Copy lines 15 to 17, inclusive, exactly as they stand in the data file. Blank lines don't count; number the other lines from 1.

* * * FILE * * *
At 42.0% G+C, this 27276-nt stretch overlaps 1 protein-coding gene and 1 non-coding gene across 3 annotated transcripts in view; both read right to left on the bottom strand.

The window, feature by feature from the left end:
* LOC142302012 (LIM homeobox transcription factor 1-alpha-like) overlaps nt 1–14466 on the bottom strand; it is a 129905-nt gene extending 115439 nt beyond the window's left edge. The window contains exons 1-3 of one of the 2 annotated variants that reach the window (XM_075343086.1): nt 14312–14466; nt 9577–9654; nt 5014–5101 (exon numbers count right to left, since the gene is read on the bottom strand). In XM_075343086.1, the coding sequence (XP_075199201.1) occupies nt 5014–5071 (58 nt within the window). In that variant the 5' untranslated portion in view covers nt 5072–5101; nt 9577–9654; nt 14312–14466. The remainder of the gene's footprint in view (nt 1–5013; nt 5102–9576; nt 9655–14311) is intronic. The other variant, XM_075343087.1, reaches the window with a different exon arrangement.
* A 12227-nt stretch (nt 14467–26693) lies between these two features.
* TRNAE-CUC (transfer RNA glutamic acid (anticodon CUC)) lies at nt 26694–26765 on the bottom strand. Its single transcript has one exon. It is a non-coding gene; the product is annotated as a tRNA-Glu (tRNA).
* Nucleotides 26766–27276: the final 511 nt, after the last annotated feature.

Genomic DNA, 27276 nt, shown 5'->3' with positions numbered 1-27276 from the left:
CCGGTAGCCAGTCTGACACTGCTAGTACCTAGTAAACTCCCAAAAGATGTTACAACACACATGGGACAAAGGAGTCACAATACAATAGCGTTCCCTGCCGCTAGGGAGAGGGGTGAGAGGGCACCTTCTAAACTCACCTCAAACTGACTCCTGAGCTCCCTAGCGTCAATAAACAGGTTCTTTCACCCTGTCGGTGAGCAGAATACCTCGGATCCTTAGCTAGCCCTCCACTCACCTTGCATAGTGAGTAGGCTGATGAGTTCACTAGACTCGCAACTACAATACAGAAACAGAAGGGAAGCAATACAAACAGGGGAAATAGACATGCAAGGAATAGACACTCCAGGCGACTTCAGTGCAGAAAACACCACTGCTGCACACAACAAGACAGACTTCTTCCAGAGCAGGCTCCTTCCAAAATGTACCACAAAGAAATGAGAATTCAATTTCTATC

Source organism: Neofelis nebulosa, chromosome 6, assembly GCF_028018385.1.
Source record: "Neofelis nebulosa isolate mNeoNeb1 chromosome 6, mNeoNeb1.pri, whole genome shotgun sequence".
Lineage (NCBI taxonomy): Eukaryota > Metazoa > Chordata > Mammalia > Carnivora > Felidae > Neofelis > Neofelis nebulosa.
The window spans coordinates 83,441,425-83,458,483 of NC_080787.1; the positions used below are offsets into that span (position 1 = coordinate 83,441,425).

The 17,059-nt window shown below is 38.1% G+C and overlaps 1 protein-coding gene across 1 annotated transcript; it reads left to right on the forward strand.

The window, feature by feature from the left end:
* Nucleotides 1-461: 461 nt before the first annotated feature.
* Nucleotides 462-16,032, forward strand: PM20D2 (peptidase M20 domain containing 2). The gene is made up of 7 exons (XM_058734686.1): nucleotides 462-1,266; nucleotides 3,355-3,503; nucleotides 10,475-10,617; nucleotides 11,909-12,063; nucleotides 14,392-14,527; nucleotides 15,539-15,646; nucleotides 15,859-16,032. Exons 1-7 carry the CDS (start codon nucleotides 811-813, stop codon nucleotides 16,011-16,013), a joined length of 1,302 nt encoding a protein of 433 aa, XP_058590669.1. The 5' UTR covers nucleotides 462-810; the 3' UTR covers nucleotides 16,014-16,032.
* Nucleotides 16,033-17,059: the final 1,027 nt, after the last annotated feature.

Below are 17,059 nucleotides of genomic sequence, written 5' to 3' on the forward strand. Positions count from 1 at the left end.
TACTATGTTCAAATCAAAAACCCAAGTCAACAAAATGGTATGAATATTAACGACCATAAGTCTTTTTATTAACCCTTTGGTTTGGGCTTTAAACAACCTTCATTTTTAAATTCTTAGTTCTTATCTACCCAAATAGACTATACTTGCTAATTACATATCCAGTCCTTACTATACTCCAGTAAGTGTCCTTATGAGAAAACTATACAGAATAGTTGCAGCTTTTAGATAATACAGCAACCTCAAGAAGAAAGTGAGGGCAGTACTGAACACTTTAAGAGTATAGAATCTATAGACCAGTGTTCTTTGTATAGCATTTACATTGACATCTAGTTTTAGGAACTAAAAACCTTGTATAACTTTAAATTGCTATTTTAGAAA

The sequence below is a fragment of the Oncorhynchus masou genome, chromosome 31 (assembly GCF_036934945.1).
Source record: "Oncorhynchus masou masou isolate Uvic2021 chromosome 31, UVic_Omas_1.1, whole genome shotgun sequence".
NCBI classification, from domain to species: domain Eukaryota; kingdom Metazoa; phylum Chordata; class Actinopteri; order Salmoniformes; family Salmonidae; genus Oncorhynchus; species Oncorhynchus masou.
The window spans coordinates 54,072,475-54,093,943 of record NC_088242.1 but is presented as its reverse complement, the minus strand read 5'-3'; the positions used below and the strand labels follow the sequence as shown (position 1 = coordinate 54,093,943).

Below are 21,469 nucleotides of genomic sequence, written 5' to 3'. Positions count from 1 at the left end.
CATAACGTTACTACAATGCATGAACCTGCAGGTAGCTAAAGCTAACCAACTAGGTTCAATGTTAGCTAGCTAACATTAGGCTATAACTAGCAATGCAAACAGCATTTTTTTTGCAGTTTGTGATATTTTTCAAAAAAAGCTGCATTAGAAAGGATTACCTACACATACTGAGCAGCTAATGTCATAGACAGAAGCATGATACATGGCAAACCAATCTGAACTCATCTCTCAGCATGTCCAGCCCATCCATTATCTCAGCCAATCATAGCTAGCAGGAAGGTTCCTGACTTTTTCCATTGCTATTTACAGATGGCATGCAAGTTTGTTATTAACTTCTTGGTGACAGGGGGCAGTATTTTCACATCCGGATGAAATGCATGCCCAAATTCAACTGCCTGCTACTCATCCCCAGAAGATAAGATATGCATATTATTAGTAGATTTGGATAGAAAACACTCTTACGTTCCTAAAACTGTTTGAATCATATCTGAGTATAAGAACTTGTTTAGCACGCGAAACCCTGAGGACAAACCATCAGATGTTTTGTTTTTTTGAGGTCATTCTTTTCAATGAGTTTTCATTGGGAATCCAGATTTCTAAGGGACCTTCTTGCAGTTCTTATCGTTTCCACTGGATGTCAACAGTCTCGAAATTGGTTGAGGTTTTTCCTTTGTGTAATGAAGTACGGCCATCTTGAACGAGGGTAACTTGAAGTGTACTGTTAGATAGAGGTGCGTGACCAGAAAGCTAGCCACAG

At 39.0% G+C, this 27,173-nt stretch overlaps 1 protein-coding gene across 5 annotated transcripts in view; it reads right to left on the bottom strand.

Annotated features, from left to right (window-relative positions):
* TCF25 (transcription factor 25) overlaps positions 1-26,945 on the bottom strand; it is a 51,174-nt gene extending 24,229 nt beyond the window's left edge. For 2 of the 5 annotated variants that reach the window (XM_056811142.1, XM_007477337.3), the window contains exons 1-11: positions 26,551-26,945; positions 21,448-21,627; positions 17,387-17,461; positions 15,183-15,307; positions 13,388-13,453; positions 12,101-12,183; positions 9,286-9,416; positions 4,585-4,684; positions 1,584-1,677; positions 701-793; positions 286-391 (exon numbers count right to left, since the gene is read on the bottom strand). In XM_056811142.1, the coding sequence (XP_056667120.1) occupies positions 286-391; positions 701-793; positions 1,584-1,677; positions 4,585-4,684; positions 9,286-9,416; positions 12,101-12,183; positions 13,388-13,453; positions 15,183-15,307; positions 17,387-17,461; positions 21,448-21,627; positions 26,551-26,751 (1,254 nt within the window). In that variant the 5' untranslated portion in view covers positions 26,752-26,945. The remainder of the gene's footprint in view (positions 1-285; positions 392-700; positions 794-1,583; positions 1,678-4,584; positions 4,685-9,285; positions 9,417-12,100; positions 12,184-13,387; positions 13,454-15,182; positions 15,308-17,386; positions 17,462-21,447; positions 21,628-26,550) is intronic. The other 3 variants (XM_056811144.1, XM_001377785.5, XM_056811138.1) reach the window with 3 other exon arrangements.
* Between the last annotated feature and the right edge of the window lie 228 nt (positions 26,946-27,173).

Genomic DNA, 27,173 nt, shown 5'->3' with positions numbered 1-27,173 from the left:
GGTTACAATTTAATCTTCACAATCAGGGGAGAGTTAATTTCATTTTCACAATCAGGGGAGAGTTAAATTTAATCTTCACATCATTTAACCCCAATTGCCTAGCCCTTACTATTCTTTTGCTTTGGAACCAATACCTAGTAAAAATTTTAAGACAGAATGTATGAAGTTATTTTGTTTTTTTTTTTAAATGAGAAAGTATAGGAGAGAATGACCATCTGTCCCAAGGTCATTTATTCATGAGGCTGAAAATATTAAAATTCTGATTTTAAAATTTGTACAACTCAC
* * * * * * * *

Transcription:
* Nucleotides 1-461: 461 nt before the first annotated feature.
* Nucleotides 462-16,032, forward strand: PM20D2 (peptidase M20 domain containing 2). The gene is made up of 7 exons (XM_058734686.1): nucleotides 462-1,266; nucleotides 3,355-3,503; nucleotides 10,475-10,617; nucleotides 11,909-12,063; nucleotides 14,392-14,527; nucleotides 15,539-15,646; nucleotides 15,859-16,032. Exons 1-7 carry the CDS (start codon nucleotides 811-813, stop codon nucleotides 16,011-16,013), a joined length of 1,302 nt encoding a protein of 433 aa, XP_058590669.1. The 5' UTR covers nucleotides 462-810; the 3' UTR covers nucleotides 16,014-16,032.
* Nucleotides 16,033-17,059: the final 1,027 nt, after the last annotated feature.